Henlee Barnette, a pioneer in teaching and living Christian ethics who influenced generations of Baptist ministers and professors, died Wednesday at his home in Louisville, Ky.

Barnette, 93, taught Christian ethics at Southern Baptist Theological Seminary from 1951 to 1977. For many he shared the mantle with T.B. Maston, who taught from 1922 to 1963 at Southwestern Seminary, as a trailblazer in the field among Southern Baptists.

Beyond his teaching and writing, however, Barnette is best known for courageous and prophetic stands for civil rights and against the Vietnam War.

In 1961 he helped bring Martin Luther King to Southern Seminary to deliver a lecture series and speak in Barnette’s class in Christian ethics. Though King’s presence on campus had strong support, it also brought protests from some church leaders.

His activism in the civil rights movement, along with a 1957 visit to Soviet leader Nikita Khrushchev, led to Barnette being investigated by the FBI, though he didn’t learn about it until years later.

A strong advocate of peacemaking, Barnette often aroused anger with his opposition to the Vietnam War. His activist spirit continued till his later years when, so the story goes, he offered to sit-in with students outside the seminary president’s office protesting the firing of a social work dean.

“I’ll sit-in with you, but I’m so old that somebody will have to help me get back up,” he told the students, according to a report at an event honoring Barnette in 2001 by former colleague Bill Leonard.

When he retired from the seminary after 26 years in 1977, professors, staff and students pleaded with the administration to keep him on the faculty as a senior professor. Those pleas fell on deaf ears, and the board of trustees at the University of Louisville responded by appointing him a full clinical professor at the School of Medicine.

Barnette said in a 1995 interview that he never regretted the trouble he caused the various administrators with whom we worked. “I felt I was doing God’s will,” he explained.

A native of North Carolina, Barnette credited his parents and first pastor as early influencers of his own set of Christian ethics. During his student years at Wake Forest University, Professor Olin Binkley introduced him to the works of Walter Rauschenbusch. Binkley later supervised Barnette’s doctoral program at Southern Seminary.

Some viewed one of his earliest ministries as one of his most amazing. Influenced by an appeal from Clarence Jordan–at the time superintendent of missions for Long Run Baptist Association and later founder of Koinonia Farms and author of the “Cottonpatch Gospel” series–Barnette volunteered to minister in a slum area of Louisville called “The Haymarket.”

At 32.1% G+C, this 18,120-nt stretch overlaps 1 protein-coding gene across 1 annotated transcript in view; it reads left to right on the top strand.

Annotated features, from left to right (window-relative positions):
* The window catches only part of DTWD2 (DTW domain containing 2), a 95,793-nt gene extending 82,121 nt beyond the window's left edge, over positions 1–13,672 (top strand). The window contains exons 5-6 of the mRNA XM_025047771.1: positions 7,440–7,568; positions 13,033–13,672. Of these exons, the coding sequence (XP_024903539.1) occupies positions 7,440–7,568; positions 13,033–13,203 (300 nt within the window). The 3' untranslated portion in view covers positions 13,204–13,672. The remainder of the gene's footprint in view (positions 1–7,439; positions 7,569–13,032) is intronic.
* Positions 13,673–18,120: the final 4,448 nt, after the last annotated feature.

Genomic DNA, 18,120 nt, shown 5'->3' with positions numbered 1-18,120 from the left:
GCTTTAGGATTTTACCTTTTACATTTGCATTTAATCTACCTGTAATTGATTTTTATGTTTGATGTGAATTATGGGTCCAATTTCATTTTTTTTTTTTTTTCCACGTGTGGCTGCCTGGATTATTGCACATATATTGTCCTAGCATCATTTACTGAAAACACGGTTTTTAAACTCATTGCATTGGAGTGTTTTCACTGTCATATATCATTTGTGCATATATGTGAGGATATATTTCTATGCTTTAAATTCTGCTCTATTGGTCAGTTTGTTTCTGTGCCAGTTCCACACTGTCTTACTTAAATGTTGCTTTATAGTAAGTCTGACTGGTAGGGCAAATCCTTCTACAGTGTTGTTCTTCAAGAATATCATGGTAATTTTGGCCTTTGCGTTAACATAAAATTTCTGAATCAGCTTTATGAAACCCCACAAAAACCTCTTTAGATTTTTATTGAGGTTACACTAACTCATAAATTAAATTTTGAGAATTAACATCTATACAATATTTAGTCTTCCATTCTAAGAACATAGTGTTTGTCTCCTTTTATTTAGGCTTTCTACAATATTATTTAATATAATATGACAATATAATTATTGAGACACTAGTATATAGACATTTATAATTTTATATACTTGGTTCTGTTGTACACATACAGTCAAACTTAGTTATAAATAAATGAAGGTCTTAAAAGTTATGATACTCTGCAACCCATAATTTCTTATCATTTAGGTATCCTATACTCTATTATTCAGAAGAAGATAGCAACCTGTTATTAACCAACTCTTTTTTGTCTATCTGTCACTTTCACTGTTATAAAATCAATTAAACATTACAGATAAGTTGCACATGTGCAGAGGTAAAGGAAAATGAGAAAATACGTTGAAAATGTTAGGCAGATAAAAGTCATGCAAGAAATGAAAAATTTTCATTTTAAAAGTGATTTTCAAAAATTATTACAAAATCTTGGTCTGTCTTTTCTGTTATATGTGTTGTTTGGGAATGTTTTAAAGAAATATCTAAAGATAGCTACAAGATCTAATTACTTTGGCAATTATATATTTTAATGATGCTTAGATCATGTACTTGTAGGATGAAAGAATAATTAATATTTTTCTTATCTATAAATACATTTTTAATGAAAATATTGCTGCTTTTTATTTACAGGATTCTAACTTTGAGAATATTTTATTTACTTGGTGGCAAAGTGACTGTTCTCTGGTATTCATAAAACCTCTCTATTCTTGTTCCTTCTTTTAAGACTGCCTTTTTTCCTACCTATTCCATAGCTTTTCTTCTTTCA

He served first as an unpaid evangelist and later as pastor of the Union Gospel Mission on Jefferson Street. It grew into the largest mission of its kind among Southern Baptists, earning him the title of “Bishop of the Haymarket.”

A self-described “follower” of Barnette, Glen Stassen, Lewis B. Smedes Professor of Christian Ethics at Fuller Theological Seminary, said Barnette lived a “fruitful life” and bore “a true witness.”

“Henlee Barnette was a trail-blazer of compassion, humor, commitment to justice, and huge integrity and independent judgment, never cowed by pressure from whatever powerful authority,” Stassen said. “What a trail he pioneered for us to follow!”

Ron Sisk, a student of Barnette who wrote his doctoral dissertation about his professor, wrote an article for EthicsDaily.com in 2002 titled “Giant in the Land.”

Sisk, professor of homiletics and Christian ministry at North American Baptist Seminary in Sioux Falls, S.D., called Barnette both a “hero” and a kind and compassionate friend.

“He combined an absolute love for the Lord with an equally intense love for living the Christian life as well as we can possibly live it,” Sisk said. “He never feared to say what he believed, to be right. He was both intensely biblical and engaged with contemporary life.”

Robert Parham of the Baptist Center for Ethics issued the following statement:

“Henlee Barnette’s death leaves me with a deep sadness–sadness that Baptists have lost a great Christian and sadness that we failed to honor him for who he was and what he gave us.

“Just a few days ago, I reached across my desk for his pivotal work Introducing Christian Ethics, published in 1961. The continued relevance of that book illustrates both his earth-bound practicality and his vision beyond the horizon.

“He showed generations of seminary students how to read the Bible faithfully and intelligently. He showed us how to live prophetically and generously.

“The best we can do now is to give thanks to God for the gift of Henlee Barnette and try to capture his commitment to peace and justice.”

Other books written by Barnette include Exploring Medical Ethics, Your Freedom to Be Whole and Clarence Jordan: Turning Dreams into Deeds.

Barnette’s memoir, A Pilgrimage of Faith, is due out in November from Mercer University Press.

Funeral services for Baptist ethics pioneer Henlee Barnette are scheduled Monday at Crescent Hill Baptist Church in Louisville, Ky., with burial in Cave Hill Cemetery.

Memorial gifts may be made to the Henlee Barnette Fund at Baptist Theological Seminary, 3400 Brook Road, Richmond, VA 23227.

Bob Allen is managing editor of EthicsDaily.com.

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